OPINION: City Mall

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Developers, from left, Pete Tsirimbis, Rob Myers, Don Tetrault, Jessica Tsirimbis, and Ron Nydam unveiled bold plans for the Downtown Chatham Centre June 7. Business partner Jim Bullock is not shown.

Placing the hub of our municipal government in the heart of Chatham. What a novel concept.

Kudos to the owners of the Downtown Chatham Centre (DCC) for putting the concept forward.

Of course, they’re idea is to basically put local government right back where it once was. Up until the late 1970s, Harrison Hall occupied a portion of the DCC real estate.

With downtown malls being out of vogue for years, it is past time to pay homage to our past, where the former City of Chatham once housed the bulk of its operations. Unfortunately, Harrison Hall, a wonderful historical building, is no more.

But developers Rob Myers, Don Tetrault, Ron Nydam, Jim Bullock, and Pete and Jessica Tsirimbis has put forward a smart proposal to council that is hard to ignore.

The development team wants to renovate the Sears structure to house the municipal operations from the Civic Centre, the Chatham Public Library and the Cultural Centre.

They renovate and sell it to the municipality. And the municipality in the meantime works to divest itself of three buildings of its own.

First off, the Civic Centre is in need of major upgrades, as repairs to the HVAC system alone would cost in excess of $10 million and climbing. It would have to be sold. Ditto for the library and the Cultural Centre.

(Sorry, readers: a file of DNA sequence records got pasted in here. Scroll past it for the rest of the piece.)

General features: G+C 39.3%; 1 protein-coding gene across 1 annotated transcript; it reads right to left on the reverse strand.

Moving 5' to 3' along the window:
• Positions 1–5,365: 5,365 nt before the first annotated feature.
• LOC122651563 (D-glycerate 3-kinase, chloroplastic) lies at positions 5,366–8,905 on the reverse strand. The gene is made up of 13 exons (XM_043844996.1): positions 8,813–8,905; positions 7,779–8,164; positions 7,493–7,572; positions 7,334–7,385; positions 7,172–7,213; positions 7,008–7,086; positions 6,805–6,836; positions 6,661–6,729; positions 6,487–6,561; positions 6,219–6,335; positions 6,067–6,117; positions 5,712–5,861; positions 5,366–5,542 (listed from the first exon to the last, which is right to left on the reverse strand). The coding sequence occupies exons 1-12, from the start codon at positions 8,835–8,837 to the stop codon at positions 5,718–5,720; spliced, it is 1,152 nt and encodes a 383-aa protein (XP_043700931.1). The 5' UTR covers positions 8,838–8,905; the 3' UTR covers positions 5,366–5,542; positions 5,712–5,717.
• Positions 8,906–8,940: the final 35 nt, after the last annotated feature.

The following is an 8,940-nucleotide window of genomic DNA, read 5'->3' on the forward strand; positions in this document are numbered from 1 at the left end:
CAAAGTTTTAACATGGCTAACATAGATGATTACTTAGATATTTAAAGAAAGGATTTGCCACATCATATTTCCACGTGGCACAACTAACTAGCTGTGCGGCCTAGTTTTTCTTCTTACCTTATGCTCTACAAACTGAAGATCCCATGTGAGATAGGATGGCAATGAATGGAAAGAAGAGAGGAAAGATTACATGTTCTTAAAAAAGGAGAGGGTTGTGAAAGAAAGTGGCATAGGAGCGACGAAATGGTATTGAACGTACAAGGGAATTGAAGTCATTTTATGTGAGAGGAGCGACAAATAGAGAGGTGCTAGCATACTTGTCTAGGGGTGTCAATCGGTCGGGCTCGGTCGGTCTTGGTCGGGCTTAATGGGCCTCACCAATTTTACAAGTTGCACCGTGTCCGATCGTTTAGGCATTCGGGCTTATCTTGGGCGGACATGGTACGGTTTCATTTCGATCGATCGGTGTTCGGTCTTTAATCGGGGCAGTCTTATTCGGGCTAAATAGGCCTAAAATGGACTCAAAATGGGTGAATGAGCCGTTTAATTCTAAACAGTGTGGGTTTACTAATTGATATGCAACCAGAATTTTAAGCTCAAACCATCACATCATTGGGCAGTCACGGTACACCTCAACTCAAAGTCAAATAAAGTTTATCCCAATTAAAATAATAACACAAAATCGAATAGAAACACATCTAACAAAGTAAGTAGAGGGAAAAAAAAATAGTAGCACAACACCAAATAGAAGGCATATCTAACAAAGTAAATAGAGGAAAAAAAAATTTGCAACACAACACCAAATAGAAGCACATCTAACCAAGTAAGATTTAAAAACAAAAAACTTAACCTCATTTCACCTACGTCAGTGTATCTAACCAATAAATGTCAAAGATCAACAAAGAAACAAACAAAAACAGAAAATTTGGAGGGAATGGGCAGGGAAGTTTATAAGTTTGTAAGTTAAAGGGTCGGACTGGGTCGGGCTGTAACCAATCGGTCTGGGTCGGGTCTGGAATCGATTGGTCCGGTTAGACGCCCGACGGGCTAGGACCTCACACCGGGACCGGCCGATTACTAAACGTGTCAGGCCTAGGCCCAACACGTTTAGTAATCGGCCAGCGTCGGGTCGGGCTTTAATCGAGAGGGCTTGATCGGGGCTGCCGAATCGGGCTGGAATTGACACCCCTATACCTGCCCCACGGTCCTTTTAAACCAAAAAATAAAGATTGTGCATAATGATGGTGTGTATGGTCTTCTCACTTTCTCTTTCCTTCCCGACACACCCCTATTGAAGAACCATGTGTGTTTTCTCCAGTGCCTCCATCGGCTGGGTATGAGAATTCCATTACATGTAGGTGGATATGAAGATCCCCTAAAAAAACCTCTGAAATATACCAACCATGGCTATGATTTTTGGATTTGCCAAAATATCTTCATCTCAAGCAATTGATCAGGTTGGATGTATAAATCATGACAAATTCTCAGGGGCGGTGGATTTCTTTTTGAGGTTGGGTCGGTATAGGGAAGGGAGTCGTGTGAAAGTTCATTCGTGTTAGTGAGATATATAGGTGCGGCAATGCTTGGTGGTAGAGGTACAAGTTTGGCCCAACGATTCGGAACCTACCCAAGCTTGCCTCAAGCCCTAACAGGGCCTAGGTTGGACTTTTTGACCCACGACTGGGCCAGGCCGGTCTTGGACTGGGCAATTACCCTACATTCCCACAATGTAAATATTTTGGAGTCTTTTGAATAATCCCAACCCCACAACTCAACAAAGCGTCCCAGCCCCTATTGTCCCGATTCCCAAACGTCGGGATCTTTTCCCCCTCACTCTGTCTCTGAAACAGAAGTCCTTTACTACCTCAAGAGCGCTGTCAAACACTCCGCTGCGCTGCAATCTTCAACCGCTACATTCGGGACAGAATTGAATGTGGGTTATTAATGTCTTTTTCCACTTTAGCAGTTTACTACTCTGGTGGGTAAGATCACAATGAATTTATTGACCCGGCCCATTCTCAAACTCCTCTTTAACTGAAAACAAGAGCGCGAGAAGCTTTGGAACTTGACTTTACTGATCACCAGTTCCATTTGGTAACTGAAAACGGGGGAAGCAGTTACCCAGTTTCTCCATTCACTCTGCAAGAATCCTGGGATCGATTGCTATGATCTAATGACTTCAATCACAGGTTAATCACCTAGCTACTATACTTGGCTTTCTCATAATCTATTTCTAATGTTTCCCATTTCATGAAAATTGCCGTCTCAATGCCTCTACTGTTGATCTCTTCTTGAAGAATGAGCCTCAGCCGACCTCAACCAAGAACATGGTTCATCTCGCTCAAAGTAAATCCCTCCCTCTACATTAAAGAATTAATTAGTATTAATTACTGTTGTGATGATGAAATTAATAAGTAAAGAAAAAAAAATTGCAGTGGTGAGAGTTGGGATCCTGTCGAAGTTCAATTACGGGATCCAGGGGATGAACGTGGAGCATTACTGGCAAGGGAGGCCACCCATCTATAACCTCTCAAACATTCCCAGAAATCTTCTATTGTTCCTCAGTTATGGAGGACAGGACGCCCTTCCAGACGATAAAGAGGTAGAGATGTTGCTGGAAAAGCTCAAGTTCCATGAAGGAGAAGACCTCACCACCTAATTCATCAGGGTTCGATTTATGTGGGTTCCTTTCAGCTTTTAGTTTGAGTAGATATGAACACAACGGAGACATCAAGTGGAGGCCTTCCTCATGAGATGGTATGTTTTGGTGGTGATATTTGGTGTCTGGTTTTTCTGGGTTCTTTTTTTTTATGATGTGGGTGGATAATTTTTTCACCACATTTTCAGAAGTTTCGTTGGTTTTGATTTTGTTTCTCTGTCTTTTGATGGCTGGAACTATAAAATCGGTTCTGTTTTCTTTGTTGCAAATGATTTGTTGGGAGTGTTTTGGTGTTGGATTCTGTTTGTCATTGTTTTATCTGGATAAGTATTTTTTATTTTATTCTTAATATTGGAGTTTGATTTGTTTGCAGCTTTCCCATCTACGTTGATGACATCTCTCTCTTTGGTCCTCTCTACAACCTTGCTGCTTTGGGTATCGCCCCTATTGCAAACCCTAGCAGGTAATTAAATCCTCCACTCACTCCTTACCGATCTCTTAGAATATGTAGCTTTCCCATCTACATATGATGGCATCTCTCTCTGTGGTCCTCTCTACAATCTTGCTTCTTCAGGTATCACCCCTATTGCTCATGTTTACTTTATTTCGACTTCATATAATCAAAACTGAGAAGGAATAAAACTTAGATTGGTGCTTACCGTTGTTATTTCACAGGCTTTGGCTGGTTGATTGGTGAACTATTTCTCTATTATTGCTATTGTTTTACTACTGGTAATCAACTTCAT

The reality is the municipality has dozens and dozens of surplus old buildings that it has to keep maintained, but should consider selling off and consolidating operations.

It’s a drag on lifecycle expenditures, when the funds could be better utilized repaving roads or repairing bridges.

A second phase of development at the DCC site would be the construction of a 4,000-seat arena, which the developers also want to sell to the municipality.

Chatham Memorial Arena is more than 70 years old. Its best-before date has come and gone.

But is a 4,000-seat arena the answer? It is if an OHL team is a desired tenant. It is if larger concerts and other events are desired.

It all does sound wonderful in terms of downtown revitalization and development. But what’s not on the table at this point is the cost of such a move. It has to make financial sense for the municipality to make the shift.

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